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Remote support options for sysadmins

Remote support often feels like you're trying to wash dishes from across the room. Find out how to get closer to the sink and your users.
Remote support tools

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As a sysadmin, you do support—support for local users as level I, II, III, or all of the above. You might have even supported remote users. Maybe your office environment was once 100 percent local and you had no remote support duties. But now, your job might be completely supporting remote users and systems. Great news, huh? Well, there's hope. Using some great remote support tools, you can still do your job just as efficiently from a distance as you could with walk-up access. Sure, it's a little more difficult, but once you establish your support tools and workflow, you might never return to a traditional office. This article highlights support tools for a new age of remote support.

Remote support is difficult. To get an idea of just how difficult it is, I've only known one person in more than twenty years of working as a sysadmin who actually enjoyed supporting remote users. It was great for the rest of the team because we could just reassign tickets to him and away he'd go on them. For the rest of us, we felt like we were trying to wash dishes from across the room without really seeing the dishes. These remote support options will help you support your users without the frustration of a click-by-click follow-along session. You'll be able to see everything that's going on or actually perform the work yourself.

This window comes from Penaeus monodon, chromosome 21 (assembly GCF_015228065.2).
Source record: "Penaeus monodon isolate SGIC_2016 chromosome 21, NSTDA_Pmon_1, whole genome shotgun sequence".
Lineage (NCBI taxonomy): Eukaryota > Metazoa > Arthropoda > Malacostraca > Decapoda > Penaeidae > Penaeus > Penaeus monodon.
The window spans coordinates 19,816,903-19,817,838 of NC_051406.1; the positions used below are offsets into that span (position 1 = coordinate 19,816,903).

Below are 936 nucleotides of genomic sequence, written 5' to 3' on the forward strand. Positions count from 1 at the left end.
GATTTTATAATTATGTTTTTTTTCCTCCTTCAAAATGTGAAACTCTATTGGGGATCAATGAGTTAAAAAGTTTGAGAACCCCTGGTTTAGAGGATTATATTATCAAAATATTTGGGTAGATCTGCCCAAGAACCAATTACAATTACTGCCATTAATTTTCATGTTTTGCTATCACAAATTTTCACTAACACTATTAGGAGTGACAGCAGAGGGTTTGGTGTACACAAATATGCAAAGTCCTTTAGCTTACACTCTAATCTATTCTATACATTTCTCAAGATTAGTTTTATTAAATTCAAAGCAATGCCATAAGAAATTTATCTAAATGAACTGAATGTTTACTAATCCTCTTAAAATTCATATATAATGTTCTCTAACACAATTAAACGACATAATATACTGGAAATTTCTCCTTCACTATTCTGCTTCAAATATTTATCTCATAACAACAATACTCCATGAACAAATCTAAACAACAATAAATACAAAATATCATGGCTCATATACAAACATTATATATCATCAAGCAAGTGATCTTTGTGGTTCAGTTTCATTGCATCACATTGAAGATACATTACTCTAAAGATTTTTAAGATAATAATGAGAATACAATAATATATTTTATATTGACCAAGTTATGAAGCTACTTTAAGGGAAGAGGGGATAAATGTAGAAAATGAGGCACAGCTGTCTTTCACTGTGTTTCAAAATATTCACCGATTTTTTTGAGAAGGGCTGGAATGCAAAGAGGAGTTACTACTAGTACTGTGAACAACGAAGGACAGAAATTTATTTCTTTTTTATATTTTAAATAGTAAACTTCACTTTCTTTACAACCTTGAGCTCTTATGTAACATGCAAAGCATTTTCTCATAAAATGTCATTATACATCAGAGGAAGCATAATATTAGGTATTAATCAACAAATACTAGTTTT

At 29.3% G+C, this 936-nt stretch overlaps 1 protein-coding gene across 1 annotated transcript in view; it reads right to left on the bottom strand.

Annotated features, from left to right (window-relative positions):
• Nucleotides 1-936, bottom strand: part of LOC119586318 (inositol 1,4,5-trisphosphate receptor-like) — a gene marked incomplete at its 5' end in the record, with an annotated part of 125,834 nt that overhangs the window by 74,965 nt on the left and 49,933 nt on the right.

It's unfortunate but a lot of users can't tell you what they see on their screens. For example, one of my colleagues once yelled at a remote user because the user wasn't able to communicate what he saw on his own screen. He was assisting this remote user with opening a file from a mapped network drive.

"Sir, do you see the word 'file' at the top of your screen? No? Do you have Microsoft Word open? OK, so at the top left of your screen, you see the word, 'file'. What do you mean you don't see it? You do see it. Yes, you do, it's at the top left of your screen!"

I stopped listening when he began yelling and somehow he and the end-user made it work. And to my surprise, my colleague didn't even get a reprimand for yelling at a user. Ah, the 1990s were the golden age of IT supremacy. I digress.

The point here is to illustrate how frustrating remote support can be even under the best circumstances. Fortunately, there are contemporary tools and technologies that remove many of the barriers of those less than thrilling days of yesteryear.

Virtual Private Networks

A virtual private network (VPN) is a secure gateway to your corporate network. It requires at least one dedicated VPN server to authenticate and pass users through to internal network jump servers or directly into the network itself. If done correctly, users will have the same experience through the VPN that they do when connected to the local network, although possibly a little slower.

There are several products, both commercial and open source that are available to help you set up a VPN. If you use Active Directory (AD) at your company to authenticate users, you can integrate your VPN with AD. There are plugins or direct support for it in most popular VPN solutions.